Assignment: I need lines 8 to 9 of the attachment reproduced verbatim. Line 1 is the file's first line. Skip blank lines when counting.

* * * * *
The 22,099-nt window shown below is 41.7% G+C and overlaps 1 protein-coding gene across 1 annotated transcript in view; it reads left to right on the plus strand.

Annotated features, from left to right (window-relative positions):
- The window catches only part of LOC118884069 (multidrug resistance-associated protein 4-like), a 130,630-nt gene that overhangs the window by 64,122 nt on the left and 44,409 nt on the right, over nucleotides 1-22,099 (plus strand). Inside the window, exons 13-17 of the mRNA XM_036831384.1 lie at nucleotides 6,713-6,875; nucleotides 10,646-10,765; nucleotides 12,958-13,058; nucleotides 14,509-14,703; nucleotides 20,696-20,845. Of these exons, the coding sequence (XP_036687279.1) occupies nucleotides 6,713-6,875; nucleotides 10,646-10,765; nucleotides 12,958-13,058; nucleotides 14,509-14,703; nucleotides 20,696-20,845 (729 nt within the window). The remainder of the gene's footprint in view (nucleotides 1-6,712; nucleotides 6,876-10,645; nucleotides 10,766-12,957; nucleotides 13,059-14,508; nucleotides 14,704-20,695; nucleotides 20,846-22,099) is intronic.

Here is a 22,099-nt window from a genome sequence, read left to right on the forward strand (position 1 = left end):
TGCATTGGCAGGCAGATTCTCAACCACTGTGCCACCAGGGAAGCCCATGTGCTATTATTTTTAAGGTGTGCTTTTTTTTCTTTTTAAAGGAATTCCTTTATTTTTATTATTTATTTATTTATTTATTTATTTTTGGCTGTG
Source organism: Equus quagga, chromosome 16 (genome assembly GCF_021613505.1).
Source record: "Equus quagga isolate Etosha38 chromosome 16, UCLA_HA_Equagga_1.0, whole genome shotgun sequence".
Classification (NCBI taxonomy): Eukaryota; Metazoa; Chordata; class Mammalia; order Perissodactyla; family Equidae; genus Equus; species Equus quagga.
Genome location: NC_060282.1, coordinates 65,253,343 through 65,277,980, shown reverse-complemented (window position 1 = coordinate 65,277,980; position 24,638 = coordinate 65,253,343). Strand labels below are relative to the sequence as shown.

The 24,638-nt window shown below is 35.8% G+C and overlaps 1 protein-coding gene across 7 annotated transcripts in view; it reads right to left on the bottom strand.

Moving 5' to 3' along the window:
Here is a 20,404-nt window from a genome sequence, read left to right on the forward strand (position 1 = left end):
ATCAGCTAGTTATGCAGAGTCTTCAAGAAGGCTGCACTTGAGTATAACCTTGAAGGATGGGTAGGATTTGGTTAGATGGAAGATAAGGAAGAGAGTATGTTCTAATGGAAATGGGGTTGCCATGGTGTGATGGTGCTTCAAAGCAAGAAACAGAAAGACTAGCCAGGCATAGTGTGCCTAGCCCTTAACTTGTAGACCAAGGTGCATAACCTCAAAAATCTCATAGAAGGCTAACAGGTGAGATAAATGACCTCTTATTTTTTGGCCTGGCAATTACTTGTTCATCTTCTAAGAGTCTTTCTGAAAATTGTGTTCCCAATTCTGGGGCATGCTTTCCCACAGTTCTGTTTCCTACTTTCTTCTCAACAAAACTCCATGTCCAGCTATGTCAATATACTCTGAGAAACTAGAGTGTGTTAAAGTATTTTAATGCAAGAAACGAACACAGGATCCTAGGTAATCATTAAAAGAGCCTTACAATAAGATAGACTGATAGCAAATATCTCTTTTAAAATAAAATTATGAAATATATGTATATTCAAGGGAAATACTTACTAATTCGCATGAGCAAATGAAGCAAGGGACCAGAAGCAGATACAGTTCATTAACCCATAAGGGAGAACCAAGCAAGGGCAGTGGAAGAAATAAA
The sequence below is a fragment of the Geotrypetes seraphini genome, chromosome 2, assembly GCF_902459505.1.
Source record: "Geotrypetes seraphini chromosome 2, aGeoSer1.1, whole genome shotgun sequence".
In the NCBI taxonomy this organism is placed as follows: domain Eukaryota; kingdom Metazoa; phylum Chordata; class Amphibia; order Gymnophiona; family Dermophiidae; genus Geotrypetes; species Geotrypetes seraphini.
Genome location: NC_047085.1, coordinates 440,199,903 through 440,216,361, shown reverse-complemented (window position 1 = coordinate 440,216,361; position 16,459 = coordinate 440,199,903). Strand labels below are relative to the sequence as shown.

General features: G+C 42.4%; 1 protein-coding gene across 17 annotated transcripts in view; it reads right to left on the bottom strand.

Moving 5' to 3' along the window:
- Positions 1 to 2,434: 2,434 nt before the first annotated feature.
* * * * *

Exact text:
Classification (NCBI taxonomy): Eukaryota; Metazoa; Chordata; class Mammalia; order Perissodactyla; family Equidae; genus Equus; species Equus quagga.
Genome location: NC_060282.1, coordinates 65,253,343 through 65,277,980, shown reverse-complemented (window position 1 = coordinate 65,277,980; position 24,638 = coordinate 65,253,343). Strand labels below are relative to the sequence as shown.